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Almond milk is wonderful, delicious, and healthful. It is great on cereals, but not for cooking puddings, etc. Chocolate almond milk is great just warmed and topped with marshmallows for hot chocolate. Nothing else is needed. We love it! We pay $1.88 to $2.25 per quart, and consume at least two quarts per week for the two of us. Enjoy! Tastes great and is good for you!
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I have been given about 10 containers of almond milk. Can I cook regular pudding, etc. with it? I tasted it and I guess it will be OK in coffee or hot chocolate but I don't think I will drink it.
Sandy from Baltimore
Try making the pudding using the almond milk, I think it should work out okay.
Oh, almond milk is much more healthier than cows milk.
I use almond milk on cereal. It tastes great.
Milk in a recipe is used for one of three things:
1. Wetness, in which case water, broth, juice, or any other liquid is a fine replacement;
Pudding is, alas, one of those things that does require actual milk. Soy milk doesn't work, and almond milk almost surely won't work either.
I don't know about pudding, but I have used it to make macaroni and cheese. Depends on the variety you have. If yours is sweet probably not. But I don't know why pudding wouldn't work. I also eat it with my cereal, oatmeal, and I've used it to replace milk in baked goods many times.
It is rare that I use Cow's milk. I make my own milk with different seeds, soybeans, rice, and nuts. I use it for everything--to drink, in recipes, in cooking, etc. I've made pudding with all types of seed milks, both homemade or store-bought mixes. Puddings don't thicken up quite as much, and if bought, cooked works better than instant.
You can buy unsweetened almond milk, so that it would have any sweet taste at all. It doesn't taste like cow milk, but it does not taste bad. I use it every day on my oatmeal, as I am allergic to milk. My favorite breakfast meal is oatmeal with a banana, raisins, cinnamon, almond or rice milk, and flax seeds. It has a lot of flavor, which is crucial since it seems like oatmeal is the only breakfast I can consistently eat. Sometimes, for a change up, I buy rice milk, which has a slightly different flavor. Once it is mixed into something, I don't really notice the flavor.
I have never tried making pudding, but I did use rice milk to make pineapple upside down cake. It was not exactly the same, as it was not as fluffy as the version we made with milk.
I've been using it to make potato salad and egg salad instead of real milk, but it seems to make them runny after they've sat overnight. Has anyone else had that experience?
I would like to learn more about almond milk and it's benefits. Is it better than drinking 1% milk or light soy milk? I recently made some homemade almond milk, but it was kinda gristly even after blanching. How do I make it smoother?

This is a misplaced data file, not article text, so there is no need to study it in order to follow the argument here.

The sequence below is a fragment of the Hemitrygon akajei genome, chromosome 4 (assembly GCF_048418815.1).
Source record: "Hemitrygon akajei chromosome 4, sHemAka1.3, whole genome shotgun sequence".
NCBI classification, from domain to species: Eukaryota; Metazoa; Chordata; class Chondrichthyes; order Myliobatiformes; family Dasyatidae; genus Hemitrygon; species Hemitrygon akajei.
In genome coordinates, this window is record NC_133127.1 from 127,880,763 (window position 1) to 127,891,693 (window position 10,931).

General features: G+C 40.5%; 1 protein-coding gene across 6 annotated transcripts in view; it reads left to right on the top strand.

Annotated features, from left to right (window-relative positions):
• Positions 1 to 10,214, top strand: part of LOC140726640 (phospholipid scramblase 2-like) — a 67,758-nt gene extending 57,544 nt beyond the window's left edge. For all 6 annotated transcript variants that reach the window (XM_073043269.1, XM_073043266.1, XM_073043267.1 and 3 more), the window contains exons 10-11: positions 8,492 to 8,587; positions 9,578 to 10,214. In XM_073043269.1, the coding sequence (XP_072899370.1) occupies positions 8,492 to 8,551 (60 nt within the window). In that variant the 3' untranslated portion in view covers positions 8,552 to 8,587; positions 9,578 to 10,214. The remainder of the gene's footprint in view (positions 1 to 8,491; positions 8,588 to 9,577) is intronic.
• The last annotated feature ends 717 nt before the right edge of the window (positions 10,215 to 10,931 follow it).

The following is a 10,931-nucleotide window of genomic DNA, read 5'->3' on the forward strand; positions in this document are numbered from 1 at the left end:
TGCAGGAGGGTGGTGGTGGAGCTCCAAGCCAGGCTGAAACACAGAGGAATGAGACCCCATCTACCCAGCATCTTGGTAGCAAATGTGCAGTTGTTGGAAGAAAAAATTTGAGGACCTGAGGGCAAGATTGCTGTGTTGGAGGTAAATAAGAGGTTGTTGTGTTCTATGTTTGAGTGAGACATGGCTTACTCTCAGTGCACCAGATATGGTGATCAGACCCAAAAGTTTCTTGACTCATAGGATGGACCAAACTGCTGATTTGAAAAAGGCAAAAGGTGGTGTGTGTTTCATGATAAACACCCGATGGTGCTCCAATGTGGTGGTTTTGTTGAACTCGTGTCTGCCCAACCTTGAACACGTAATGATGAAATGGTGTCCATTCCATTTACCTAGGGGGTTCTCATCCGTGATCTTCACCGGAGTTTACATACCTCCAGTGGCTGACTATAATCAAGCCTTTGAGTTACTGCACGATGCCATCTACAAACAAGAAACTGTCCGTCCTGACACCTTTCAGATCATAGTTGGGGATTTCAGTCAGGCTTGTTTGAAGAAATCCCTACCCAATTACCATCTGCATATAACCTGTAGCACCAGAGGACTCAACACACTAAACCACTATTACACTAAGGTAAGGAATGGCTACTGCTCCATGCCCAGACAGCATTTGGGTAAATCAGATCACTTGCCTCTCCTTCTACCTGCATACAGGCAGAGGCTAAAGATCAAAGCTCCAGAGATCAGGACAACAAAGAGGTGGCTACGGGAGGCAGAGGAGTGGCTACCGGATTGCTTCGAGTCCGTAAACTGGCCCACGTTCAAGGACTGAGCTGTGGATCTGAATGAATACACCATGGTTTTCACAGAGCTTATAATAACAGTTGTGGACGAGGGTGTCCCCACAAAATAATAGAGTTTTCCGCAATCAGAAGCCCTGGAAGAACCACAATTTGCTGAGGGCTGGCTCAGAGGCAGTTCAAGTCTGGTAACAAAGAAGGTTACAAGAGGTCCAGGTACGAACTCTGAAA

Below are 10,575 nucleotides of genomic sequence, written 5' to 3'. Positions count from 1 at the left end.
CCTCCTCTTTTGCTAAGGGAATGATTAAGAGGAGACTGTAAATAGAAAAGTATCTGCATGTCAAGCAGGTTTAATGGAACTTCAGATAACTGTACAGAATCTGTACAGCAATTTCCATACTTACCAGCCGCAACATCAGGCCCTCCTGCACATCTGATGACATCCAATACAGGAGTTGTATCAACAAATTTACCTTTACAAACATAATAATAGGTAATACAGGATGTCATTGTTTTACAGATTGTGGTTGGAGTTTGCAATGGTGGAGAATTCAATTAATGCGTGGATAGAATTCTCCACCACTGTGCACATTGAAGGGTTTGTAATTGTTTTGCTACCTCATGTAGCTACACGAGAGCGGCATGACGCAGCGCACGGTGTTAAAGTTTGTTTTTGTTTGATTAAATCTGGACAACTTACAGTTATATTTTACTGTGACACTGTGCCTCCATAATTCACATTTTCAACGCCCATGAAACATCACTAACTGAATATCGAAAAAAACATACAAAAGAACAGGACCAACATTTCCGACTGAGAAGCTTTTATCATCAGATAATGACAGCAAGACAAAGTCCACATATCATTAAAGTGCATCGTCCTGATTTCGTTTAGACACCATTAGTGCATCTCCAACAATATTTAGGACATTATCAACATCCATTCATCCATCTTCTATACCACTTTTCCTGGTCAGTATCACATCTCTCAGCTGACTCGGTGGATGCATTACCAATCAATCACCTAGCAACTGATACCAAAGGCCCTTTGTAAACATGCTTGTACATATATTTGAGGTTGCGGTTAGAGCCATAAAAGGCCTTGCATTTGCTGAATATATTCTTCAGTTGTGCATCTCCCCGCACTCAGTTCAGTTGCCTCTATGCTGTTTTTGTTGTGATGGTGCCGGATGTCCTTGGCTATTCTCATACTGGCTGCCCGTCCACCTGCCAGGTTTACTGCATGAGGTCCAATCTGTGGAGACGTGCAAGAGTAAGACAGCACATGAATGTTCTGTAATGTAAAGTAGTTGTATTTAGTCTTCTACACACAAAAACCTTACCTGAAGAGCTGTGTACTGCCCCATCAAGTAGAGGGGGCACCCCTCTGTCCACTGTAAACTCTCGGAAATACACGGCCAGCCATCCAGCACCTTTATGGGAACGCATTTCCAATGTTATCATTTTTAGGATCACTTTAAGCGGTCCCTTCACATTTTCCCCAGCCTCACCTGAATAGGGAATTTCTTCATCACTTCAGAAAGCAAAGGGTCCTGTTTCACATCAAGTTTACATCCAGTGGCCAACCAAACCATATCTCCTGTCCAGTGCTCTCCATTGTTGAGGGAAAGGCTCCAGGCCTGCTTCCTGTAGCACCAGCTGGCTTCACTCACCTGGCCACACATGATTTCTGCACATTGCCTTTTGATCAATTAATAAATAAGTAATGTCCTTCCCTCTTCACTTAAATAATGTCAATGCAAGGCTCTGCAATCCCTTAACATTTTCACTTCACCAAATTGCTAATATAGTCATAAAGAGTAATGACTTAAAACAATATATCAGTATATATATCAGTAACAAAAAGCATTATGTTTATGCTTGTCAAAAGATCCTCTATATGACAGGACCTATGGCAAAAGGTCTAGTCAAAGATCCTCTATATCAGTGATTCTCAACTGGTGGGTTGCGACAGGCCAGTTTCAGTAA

The best and easiest thing for you to do is go to the fake milk aisle and compare the nutrition labels. People love to tout advertising for various "health" foods but few are actually healthy.
You should also look at the ingredient labels. How many chemicals and additives you enjoy consuming so one food can be covered over to taste like another is a personal preference.
The nutrition in FF milk is better and the cost is significantly less than the fakes, especially is you look for sales.
Personally, I use the FF organic real milk or buttermilk and eat a few almonds or peanuts a day as a snack or added to a healthy bread I bake once a week.
The fakes are too sweet for me (all chemicals aside) and the calorie count is the same or more than the FF milk. And I agree with you on tasting the grittyness of the fake milks. They're a little like a powdered milk that never fully dissolves...
Tip-If you need a "heavier" milk or cream for recipes, blend fat free cottage cheese with FF milk to the thickness you desire. You'll never taste the difference.
I use almond milk. I became a vegetarian since I had breast cancer 2 years ago. I do not make it myself but I buy it in the market. The brand is Blue Diamond and they have it in natural flavor or vanilla.
Are you soaking the almonds first? You'll get better milk that way. Then you have to strain it really well. If you are serious about drinking different milks, there are several types of milk-makers on the market. Mine makes soy, almond, rice, sesame, or milk from any type of seeds or nuts. Just do an internet search. Mine cost around $100, but I have used it for years. It is so much cheaper than buying milk constantly, and the milk is fresh with no additives for flavor and preservation. I've even started canning my homemade milk for convenience. Homemade milks are fresh, tasty, money-saving, and have several health benefits.